Robert Andrews was a first time Tableau Public user who wanted to make the most of his online advertising data. He is also the UK editor of PaidContent.org, a leading site covering the business of digital media, and, as editor, he has high standards.
Initially he didn't know exactly what he could create -- "I'm thinking I want some kind of map as the basis," he wrote. "But I want to see all of the data visualized and numbered."
He wasn't afraid to get his hands dirty and before long he had created this viz, which we think tells a very interesting story about the state of online advertising.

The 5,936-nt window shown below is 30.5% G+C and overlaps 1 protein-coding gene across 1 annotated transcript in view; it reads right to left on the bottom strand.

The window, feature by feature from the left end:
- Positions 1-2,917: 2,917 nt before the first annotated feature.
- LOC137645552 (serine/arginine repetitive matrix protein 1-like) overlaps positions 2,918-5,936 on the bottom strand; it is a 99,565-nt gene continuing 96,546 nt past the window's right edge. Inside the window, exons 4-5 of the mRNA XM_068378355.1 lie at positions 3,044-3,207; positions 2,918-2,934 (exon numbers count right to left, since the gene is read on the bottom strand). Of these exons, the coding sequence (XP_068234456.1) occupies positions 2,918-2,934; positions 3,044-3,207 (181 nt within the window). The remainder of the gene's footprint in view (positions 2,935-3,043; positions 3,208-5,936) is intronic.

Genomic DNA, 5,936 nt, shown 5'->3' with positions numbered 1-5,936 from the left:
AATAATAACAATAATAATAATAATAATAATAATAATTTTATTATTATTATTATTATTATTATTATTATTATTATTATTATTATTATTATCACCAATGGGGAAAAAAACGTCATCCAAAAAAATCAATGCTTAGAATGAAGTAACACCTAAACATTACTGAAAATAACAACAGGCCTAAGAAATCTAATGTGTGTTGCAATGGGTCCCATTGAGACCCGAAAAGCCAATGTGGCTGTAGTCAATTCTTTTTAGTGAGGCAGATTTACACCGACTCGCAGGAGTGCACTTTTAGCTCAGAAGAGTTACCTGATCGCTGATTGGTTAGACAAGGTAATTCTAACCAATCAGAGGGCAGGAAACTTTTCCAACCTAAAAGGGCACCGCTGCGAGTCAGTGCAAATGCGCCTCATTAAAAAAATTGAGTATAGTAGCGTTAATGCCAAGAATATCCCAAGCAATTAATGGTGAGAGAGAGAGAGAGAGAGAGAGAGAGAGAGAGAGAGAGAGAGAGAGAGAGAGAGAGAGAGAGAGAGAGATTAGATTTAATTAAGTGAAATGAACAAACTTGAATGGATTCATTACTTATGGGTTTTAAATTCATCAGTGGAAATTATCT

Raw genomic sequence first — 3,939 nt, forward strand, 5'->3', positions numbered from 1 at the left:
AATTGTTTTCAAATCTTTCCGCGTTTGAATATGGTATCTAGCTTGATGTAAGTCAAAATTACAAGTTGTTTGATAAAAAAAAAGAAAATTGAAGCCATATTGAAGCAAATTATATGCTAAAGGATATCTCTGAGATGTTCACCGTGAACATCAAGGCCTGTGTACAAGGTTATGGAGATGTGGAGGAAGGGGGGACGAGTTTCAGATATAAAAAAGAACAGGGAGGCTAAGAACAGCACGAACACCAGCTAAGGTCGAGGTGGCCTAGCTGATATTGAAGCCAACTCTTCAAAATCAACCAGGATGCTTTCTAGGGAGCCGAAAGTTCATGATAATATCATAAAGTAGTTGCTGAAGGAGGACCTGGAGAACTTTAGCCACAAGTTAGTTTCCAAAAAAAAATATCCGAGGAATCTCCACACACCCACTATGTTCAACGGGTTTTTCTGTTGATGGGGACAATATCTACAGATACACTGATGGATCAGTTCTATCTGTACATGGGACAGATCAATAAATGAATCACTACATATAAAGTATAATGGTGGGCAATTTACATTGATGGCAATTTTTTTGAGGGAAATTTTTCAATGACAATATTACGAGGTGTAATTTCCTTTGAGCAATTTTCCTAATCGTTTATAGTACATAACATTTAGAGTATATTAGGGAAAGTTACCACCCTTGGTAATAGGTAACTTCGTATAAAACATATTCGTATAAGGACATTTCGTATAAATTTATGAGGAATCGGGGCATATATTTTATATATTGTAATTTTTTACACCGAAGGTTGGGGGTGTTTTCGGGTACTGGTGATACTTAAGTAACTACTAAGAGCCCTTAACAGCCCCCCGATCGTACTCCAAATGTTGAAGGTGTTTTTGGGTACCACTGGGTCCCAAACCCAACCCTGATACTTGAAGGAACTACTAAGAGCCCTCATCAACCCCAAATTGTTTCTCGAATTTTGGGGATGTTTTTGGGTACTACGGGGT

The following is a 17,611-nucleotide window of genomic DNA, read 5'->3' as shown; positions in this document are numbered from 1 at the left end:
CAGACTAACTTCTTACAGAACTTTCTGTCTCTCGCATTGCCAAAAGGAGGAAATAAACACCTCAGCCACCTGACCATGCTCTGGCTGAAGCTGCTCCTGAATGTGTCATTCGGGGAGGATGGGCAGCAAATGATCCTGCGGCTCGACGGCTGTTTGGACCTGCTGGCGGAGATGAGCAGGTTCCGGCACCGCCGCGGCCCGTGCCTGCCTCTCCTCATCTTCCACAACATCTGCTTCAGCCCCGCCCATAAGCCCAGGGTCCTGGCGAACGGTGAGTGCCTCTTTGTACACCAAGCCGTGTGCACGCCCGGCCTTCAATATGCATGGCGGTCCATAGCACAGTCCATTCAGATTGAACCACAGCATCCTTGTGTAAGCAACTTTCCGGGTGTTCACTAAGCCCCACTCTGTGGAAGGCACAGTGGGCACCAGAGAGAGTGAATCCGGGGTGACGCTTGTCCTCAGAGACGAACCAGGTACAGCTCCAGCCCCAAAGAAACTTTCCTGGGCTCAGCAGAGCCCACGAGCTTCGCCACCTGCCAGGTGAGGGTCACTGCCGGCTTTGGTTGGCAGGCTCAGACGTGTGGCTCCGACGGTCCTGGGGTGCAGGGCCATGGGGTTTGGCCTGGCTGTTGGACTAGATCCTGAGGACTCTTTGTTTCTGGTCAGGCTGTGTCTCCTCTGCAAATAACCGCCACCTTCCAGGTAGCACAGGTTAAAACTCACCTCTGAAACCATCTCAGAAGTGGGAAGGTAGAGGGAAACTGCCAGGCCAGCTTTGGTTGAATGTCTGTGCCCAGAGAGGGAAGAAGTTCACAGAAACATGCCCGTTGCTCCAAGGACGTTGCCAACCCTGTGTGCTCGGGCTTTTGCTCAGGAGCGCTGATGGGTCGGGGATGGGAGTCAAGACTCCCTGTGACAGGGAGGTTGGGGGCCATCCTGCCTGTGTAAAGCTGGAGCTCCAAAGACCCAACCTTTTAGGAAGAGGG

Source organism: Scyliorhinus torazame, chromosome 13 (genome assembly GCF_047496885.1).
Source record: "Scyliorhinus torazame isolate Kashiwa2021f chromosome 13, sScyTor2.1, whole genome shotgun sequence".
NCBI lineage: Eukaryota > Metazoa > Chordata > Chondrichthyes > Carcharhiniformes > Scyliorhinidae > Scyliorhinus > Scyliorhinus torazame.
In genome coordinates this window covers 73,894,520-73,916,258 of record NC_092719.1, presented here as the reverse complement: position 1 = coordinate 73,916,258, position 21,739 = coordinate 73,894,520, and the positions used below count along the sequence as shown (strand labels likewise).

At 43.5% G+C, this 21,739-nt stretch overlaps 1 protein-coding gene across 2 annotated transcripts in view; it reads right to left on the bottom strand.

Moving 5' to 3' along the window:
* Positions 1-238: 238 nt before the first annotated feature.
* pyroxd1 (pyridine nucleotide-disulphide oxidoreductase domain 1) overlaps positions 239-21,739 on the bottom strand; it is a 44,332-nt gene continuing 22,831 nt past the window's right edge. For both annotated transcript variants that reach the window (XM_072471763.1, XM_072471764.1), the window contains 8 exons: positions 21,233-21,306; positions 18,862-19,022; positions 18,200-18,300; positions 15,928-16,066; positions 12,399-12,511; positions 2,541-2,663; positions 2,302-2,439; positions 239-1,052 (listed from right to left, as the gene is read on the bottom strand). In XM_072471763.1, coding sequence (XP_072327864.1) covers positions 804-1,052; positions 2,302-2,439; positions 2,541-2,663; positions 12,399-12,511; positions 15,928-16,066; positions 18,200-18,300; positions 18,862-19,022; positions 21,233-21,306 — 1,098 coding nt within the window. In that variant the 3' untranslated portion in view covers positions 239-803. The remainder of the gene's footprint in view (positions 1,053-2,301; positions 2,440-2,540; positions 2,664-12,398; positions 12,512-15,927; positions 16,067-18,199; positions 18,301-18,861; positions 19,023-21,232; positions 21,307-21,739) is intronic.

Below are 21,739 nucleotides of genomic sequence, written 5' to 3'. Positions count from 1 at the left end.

"Nice service, thanks; what's the catch?" he wrote.
There's no catch Robert -- the Brits can be so cynical ;-)
How'd They Do That? Mapping with Pie Charts
Robert's maps are great because -- just as he planned -- they are the foundation for serving up a lot of information.
First, let's look at how he made the map of Europe. Robert was able to zoom in on Europe because he excluded data from the U.S. and Russia. He simply right clicked on the data from these countries and selected "exclude" as shown below:
Now that we're zoomed in, let's look at the pie charts. While often misused, pie charts can be very effective in certain circumstances. This is definitely one of those circumstances and the following is a diagram showing how these pie charts were created.